Thought I’d give this place a try. I walked up to the window, ordered a cheeseburger and vanilla shake, and then gave my last name. In a few minutes the attendant called my name. I went to the window, pulled out my wallet with every intention of paying. The young lady said, “Oh you don’t have to pay.” I replied, “I don’t?” She said, “Of course not.” I expressed my appreciation and took the food. You ate in your car at that establishment.

After a bit, the young lady came out to my car and asked, “Your last name is Hamby isn’t it? I told her that indeed it was. She asked, “Are you Tom Hamby’s son? I said, “No, I belong to W. J. Hamby.” She exclaimed, “Oh then you do need to pay for your food.” I paid.

Turns out that the owner of this new restaurant was Tom Hamby. Since “Hamby” is not a very common name, the young lady assumed I was Tom’s son. Anyway, it was kind of fun getting to eat free for a few minutes.

But the main reason I kept patronizing the Toddle House was not because that new place made me pay for my food. No the main reason I stayed with the Toddle House until they closed down was because of their Banana Ice Box Pies. Those pies were just heavenly.

Winston Hamby

Monday, March 19, 2007

A Nickel For Your Thoughts ...

Have you ever heard of the “40 nickels in a jar” routine? Read on for additional information.

My parents decided to give weekly allowances to my sister and me. I can’t remember how much she got but mine was fifty cents. Probably I was in the third grade by the time this arrangement began. In order to qualify for the allowance, certain duties were expected of me. For example, I was supposed to carry the full trash can out to the side of the road and then retrieve the empty can once the pickup was made. Also I was to keep my room, “picked up.” Always thought it was funny to “pick up” a room. My parents never did acknowledge the great humor contained within this original pun.

Anyway, as time went along, a few changes took place. Evidently I was a bit too full of mischief to suit my parents. They decided that rather than to give me fifty cents per week allowance, they would instead give me two dollars per month. This would equal fifty cents per week, right? Not necessarily. Here’s the rest of the “new deal.”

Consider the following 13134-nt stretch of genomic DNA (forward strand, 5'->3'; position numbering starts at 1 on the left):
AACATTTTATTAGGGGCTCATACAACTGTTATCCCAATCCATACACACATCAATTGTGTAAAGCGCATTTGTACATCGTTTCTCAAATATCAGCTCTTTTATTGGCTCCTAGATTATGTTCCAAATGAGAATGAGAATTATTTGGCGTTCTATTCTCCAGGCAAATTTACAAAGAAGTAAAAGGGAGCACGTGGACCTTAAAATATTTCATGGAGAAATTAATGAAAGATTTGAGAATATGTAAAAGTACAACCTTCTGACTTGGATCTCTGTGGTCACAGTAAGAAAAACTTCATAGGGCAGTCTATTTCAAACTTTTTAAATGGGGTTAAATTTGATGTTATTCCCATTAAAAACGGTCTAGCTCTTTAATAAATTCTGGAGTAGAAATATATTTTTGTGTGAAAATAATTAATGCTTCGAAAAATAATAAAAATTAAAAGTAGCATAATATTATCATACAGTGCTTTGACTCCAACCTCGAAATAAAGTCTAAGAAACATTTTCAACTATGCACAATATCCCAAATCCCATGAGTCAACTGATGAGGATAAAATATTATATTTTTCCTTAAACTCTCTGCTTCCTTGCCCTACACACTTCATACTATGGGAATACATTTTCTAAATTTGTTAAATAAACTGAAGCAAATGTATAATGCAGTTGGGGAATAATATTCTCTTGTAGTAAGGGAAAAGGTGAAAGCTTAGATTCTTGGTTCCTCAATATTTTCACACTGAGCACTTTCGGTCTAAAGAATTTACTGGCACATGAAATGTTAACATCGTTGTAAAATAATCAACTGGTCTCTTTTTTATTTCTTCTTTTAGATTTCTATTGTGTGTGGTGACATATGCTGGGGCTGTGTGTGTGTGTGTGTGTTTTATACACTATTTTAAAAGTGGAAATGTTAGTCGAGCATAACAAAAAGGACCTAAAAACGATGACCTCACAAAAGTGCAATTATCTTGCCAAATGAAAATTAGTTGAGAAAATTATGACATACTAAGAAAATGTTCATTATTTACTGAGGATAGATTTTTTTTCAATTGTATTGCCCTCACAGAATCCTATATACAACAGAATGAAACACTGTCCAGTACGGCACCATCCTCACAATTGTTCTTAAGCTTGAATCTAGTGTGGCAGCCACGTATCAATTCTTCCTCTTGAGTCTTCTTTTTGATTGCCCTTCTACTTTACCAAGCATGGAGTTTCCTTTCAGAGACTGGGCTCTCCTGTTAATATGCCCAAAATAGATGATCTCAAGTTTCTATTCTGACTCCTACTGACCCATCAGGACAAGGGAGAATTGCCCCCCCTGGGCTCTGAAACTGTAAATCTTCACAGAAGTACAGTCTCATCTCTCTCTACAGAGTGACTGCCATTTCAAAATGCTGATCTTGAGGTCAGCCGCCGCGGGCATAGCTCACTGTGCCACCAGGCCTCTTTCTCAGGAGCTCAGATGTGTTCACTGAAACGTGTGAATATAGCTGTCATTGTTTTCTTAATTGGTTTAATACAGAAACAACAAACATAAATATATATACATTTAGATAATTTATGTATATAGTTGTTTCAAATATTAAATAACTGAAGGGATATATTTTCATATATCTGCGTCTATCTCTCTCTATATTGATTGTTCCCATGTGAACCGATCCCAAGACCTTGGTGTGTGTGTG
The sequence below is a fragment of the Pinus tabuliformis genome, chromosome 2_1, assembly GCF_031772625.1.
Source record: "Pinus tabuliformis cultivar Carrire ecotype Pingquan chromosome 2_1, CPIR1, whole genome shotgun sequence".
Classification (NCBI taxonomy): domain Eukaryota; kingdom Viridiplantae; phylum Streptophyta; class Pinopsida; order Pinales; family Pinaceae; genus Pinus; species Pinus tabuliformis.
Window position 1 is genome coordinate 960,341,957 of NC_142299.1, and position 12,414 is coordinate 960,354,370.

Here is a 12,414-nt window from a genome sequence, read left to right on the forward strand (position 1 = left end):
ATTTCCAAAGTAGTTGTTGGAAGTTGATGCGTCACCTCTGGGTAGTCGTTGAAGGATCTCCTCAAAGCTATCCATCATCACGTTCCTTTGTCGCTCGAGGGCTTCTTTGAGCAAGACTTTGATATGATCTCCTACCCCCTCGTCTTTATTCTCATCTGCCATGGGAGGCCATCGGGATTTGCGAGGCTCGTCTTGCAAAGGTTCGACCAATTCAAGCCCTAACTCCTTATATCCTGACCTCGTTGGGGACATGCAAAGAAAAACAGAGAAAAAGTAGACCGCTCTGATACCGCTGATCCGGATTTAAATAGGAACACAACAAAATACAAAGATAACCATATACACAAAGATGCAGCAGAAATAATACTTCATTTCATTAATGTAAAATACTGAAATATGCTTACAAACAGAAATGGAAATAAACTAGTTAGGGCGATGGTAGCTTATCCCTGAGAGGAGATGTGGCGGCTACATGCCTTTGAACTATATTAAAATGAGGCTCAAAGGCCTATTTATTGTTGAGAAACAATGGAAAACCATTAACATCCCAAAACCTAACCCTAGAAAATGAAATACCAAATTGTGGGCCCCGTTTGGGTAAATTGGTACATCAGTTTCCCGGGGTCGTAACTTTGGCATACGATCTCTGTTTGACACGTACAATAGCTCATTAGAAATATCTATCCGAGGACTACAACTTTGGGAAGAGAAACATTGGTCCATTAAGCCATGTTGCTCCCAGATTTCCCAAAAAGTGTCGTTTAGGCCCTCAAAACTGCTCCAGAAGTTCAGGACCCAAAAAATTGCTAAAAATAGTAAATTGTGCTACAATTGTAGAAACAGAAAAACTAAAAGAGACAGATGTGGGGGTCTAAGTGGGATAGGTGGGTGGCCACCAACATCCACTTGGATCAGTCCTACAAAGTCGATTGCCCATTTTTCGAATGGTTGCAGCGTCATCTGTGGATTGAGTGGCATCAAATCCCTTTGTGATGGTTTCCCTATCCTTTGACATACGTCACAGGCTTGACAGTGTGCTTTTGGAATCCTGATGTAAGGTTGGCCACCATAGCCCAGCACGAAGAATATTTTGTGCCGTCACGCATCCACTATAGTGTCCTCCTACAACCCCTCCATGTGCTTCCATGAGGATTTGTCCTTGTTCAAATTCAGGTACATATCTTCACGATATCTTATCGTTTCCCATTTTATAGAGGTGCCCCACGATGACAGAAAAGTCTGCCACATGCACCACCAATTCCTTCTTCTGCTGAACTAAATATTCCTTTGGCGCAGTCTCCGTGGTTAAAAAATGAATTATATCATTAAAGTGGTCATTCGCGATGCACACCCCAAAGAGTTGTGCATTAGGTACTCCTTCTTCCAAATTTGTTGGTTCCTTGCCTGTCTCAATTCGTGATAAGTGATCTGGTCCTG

On the first day of each month, my parents put 40 nickels into a jar and set the jar on a high shelf well out of my reach. Anytime I pulled a bratty stunt a nickel was removed from the jar. At the end of the month I would receive as my allowance the nickels that still were in the jar. However, for every nickel that was missing I would get a healthy swat with a choice switch from our hedge growing behind the house. For example, if 5 nickels had been taken from the jar then I would get the remaining 35 nickels and 5 swats with the switch. Dad wasn’t content just to swat my trousers. He would pull my pants legs up and swat on the skin. Let me tell you. That will tone down a bratty kid. I think the best month I ever had was the one when I merited 36 nickels.

Soon I discovered that I could contract out some of my assigned duties. For example, Jackie Garretson who was a member of the Pipkin Street gang, agreed to return our empty trash can to its spot by our back door. I paid Jackie ten cents per week for taking on this assignment. Since Jackie’s allowance was only twenty-five cents per week, he was delighted to add the additional ten cents per week to his gross income. And I was delighted that a system was developed to get me out of having to do some of my tasks.

As you already have surmised, this newly developed system ran onto hard times. Ms. Garretson, Jackie’s mom, found out that I was paying her son to do my duty of carrying our trash can. She visited with my mother and the entire arrangement was annulled. Also, my parents found that I had already paid Jackie twenty cents for two weeks worth of trash canning. Thus, four nickels came out of my jar. That meant four swats. My contract business was ended almost before it began.

Even today (I am 71) I’ll stop and think, “How were my business transactions of the day handled? Did I use integrity and truthfulness with my customers?” In other words, “Did I lose any nickels today?” It seems that no matter how hard I try, a few nickels manage to slip out of the jar now and then.

But also I know this truth by faith that when I reach the end of the road, by the Grace of God, my jar will be full of nickels.

Winston Hamby

The Beaumont Enterprise

Sunday, March 11, 2007

Hidden Hymnals ...

Donald Rao showed me a great place to fly kites. There was lots of open space with nice mowed fields. There were no power lines to get in our way. This “kite flying” location was just off of the Port Arthur highway near East Virginia Street.

Donald lived over on Wilbur Boulevard in South Park. Wilbur Blvd. was a neat little street. You would enter the street from Florida Ave., drive a short distance to the end and then follow the U-Turn around and exit back out onto Florida.

I really enjoyed visiting at Donald’s house. First of all, we were about the same age. His parents and mine were active leaders in the South Park Church of Christ. They visited often. This meant that I got to go along to play with Donald. Most of this memory is set in the mid-1940s.

Donald had a nice upstairs room. He had lots of toys. Especially I enjoyed playing with his Marx electric train. Donald was a good friend and we had a lot of fun playing together.